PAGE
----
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Which use of practised is correct, if any?

I practised my singing.

I practised at singing.

I practised singing.

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What is the difference between your first and third options? – ShreevatsaR Oct 17 '11 at 12:32
Sorry... I asked this as soon as I woke up. A little tired, perhaps? – user11550 Oct 17 '11 at 14:37
@JasperLoy Noted. – user11550 Oct 17 '11 at 14:45
up vote 2 down vote accepted

I practised my singing.

The 'my' is not technically incorrect, as far as I know, but is superfluous. It would be difficult to practice someone else's singing :)

I practised at singing.

One can become practiced at something, as a passive verb, but to practice at something directly is not grammatically correct.

I practised singing.

This is the preferred usage.

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I practised my singing.

I would use this if it's clear from the context what exactly you were singing. For instance a piece my teacher assigned to me or something I sing on a regular base.

I practised at singing.

This sounds wrong to me. "At" should be used for the location you were practising at. I practised singing at school.

I practised singing.

That's how I usually use it.

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Don't agree about the first one: it doesn't suggest to me a particular piece. But it does suggest that the practice is particularly 'mine' - either something I do regularly, or something a teacher has assigned me. I agree about the others. – Colin Fine Oct 17 '11 at 14:23
I agree with @Colin that including my implies the speaker already sings, or has at least just been assigned the activity. – FumbleFingers Oct 17 '11 at 17:00
Thank you for your comments, Colin and Fumble. I edited my reply. – Raku Oct 19 '11 at 11:06

The are two words for the word practice.

  • Practice - the noun form has a c
  • Practise - the verb form has a s

Below are correct examples of how to use the two terms.

  • tickI went to singing practice today.
  • tickI want to practise my singing today.

In one of your three examples, you used the word incorrectly.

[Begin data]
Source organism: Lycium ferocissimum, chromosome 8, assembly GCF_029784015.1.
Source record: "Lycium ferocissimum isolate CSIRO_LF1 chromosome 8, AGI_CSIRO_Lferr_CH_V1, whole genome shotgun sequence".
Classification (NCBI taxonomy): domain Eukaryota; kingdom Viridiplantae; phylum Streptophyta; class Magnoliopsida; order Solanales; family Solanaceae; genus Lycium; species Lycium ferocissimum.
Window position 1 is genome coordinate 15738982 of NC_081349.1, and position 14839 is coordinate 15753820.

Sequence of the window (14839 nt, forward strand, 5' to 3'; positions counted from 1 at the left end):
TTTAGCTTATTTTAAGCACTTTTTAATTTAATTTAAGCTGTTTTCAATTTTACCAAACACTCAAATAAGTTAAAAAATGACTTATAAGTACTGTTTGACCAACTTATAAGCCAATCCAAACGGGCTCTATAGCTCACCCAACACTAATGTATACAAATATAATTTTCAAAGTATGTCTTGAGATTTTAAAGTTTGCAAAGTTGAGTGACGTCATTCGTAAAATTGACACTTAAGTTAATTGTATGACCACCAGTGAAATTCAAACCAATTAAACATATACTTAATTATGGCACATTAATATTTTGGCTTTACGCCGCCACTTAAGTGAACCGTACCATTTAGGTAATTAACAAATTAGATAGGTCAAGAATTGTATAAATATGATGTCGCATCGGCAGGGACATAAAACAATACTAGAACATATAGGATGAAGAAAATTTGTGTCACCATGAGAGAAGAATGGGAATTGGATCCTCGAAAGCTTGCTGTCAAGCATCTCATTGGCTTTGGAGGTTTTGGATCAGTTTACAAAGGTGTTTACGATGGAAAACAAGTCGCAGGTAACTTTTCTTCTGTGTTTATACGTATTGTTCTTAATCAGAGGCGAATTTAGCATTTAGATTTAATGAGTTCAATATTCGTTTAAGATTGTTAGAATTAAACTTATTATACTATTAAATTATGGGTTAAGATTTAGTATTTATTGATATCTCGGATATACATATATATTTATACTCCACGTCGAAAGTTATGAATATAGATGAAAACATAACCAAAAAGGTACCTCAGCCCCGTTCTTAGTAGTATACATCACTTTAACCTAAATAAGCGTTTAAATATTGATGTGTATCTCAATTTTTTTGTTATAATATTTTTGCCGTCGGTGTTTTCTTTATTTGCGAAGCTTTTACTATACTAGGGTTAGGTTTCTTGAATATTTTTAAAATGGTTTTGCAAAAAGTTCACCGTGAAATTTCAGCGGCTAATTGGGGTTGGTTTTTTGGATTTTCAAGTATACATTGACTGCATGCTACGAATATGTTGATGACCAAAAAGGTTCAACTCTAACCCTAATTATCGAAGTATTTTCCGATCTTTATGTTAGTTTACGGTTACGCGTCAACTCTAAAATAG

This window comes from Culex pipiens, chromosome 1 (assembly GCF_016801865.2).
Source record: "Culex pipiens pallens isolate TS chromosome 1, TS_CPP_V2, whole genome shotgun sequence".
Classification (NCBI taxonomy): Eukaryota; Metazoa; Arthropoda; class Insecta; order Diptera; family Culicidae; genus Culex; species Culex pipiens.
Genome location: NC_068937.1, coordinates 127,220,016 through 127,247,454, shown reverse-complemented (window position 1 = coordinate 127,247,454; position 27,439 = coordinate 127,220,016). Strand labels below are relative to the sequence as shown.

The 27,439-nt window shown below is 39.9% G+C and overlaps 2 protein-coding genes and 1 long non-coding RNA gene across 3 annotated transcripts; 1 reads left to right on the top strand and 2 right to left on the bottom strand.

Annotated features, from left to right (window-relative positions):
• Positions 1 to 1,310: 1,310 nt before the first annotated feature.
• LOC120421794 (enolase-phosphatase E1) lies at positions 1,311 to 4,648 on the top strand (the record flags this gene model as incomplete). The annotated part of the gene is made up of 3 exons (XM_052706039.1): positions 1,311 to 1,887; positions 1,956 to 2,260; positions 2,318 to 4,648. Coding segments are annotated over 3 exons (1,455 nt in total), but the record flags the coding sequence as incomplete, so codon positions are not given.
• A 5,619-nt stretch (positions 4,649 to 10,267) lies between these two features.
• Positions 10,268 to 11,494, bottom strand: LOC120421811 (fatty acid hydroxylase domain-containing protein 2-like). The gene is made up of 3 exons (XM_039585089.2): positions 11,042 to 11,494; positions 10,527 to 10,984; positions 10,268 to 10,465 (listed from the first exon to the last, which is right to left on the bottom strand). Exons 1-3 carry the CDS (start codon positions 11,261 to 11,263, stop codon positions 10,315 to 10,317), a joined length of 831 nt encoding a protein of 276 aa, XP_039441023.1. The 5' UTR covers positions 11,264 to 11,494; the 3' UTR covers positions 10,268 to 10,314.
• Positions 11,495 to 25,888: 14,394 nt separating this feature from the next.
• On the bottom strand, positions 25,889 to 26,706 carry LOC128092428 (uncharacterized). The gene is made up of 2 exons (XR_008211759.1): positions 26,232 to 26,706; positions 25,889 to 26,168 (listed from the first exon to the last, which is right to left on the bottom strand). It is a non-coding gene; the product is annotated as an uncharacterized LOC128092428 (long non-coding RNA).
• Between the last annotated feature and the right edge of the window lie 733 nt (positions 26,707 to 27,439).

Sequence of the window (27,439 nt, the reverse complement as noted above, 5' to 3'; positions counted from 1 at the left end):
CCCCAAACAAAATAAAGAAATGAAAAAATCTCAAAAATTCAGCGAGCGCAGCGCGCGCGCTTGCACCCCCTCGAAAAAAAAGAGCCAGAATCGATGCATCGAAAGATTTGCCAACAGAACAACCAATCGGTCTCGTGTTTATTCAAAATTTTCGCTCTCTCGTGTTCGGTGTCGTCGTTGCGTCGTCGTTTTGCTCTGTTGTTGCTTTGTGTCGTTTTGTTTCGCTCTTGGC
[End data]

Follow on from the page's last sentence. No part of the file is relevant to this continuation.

• tick I practised my singing.
  • cross I practised at singing.
  • tick I practised singing.

The usage of the word at, makes the word singing feel like a noun, which it isn't.

How is it possible to practise at singing? How is it possible to trip at walking? You can trip your walking? You can trip walking? But you cannot trip at walking!

The word at is a preposition, so it shouldn't be used in that manner, because prepositions are used for nouns.

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The first part of your answer doesn't apply to the question. I already knew that stuff, hence the usage of the correct word in the examples. You haven't really specified if "at" is a correct usage or not, maybe edit your answer to apply as much as possible? – user11550 Oct 19 '11 at 14:28
Actually, singing is used here as a gerund, which is a noun form of the verb. I am not sure if using at here is wrong or not, but if it is, I think it would not be for the reasons you exposed. – yms Oct 19 '11 at 16:52
@yms Are you sure that the word singing is used as a noun? Mahnax talked about practising singing (verb) in the examples, as in the act of singing, not the place of signing (noun). – desbest Oct 19 '11 at 17:57
Yes, I am sure. I am not a native English speaker but gerunds are the same in many languages including mine (Spanish). Here is an example of "the act of singing" being mentioned as a gerund in a website about English grammar: grammar.ccc.commnet.edu/grammar/gerunds.htm – yms Oct 19 '11 at 18:20
Both practise and practice are legitimate forms of the word according to Merriam-Webster and Dictionary.com. I have seen my UK friends mostly use it with an "s", and in fact Dictionary.com lists the "s" form as the "British" usage. – Lynn Oct 22 '11 at 1:32

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